Saturday, February 6, 2010

Two Weeks of Teaching

I find that when things get a little crazy, I hunker down and avoid the outside world. Silly, I know, because these are the times I need my friends the most. At my job, I am working with a very supportive group of educators. I’m working on learning the school attendance and grading programs. Junior High kids are a lot of fun. They are at a unique time in their lives.
Regarding the radiation – it must have done it’s job, because the pain in my tail bone has gone away. I still experience weakness in my legs, however. I’m only 4 weeks out in a 6-8 week recovery period. This Monday, I have an MRI that will give us more information. My February visit with Dr. Wolf in San Francisco was pushed back to March. I hope we know more about this leg strength thing. I’m still going off the steroids very gradually.
My main issue these days is energy. I need a great deal of energy to teach. I covet your prayers for strength. I’m pretty focused on teaching and grading papers!

Wednesday, January 20, 2010

Fun Friday 1-15-10

What a great day! I spent the full school day at my new assignment, Kastner Intermediate School. We started at a staff meeting where I saw many friends. I was introduced by the principal to all the teachers. During the course of the day, I was able to observe each of my classes with their American History teacher and in their English class. I will be teaching the English/Language Arts curriculum. The students know their current teacher is retiring and that I will be starting at the semester break. I’ve spent several days on campus, so the students are becoming familiar with me being around. This time before I start is so cool because I can visit the other teachers’ classroom and observe their teaching and management styles. Once I start full-time in my own classroom, I won’t have that opportunity.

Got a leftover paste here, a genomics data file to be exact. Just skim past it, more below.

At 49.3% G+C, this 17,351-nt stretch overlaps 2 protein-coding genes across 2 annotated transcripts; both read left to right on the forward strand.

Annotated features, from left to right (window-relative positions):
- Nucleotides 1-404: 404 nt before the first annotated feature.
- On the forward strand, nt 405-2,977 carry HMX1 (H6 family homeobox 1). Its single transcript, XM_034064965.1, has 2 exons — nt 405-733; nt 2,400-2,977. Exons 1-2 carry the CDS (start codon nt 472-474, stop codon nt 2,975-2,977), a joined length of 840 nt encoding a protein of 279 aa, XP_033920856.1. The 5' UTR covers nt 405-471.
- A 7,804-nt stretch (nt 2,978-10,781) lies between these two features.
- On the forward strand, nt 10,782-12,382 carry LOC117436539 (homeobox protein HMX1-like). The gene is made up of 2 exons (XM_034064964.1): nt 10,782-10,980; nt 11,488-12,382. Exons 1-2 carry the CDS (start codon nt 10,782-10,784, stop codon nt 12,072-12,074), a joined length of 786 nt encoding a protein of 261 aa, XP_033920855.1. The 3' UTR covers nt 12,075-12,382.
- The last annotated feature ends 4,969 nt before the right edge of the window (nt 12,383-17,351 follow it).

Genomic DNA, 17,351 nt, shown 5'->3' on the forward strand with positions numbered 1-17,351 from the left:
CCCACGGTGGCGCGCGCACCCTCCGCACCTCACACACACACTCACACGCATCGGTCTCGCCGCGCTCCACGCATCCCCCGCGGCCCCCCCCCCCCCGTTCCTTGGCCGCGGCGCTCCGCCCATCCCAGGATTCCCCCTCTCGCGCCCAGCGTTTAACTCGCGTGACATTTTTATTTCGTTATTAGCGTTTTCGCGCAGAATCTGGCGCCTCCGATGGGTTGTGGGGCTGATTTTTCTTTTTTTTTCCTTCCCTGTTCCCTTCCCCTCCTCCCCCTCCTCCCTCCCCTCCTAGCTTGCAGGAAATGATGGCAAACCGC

The eighth grade teachers I work with are a great team. They have been very welcoming. We all went to Rubio’s for lunch. One of the teachers has a cabin at Huntington Lake, just across from our “resort,” Lakeview Cottages! She asked if I had seen the article in the LA Times, I said yes that’s us! I felt famous!
Link Here

In between visiting the classrooms I was able to meet with my Learning Director (my direct boss), photo copy some information, work in the cluster office, get Friday Spirit shirts, and become familiar with the campus. Everyone has been very kind and helpful.

At the end of the school day I waited in the office for Jessica to pick me up. I’m carpooling with Jessica because she is substitute teaching and is on the same schedule as me. While in the office, the principal loaned me the books for our discipline policy, and I got to visit with the office workers. I am so excited to be at Kastner. I had plenty of energy, and even though I have some mobility issues, I know I’m ready for the job. I believe that God dropped a huge blessing in my lap, and I couldn’t be happier!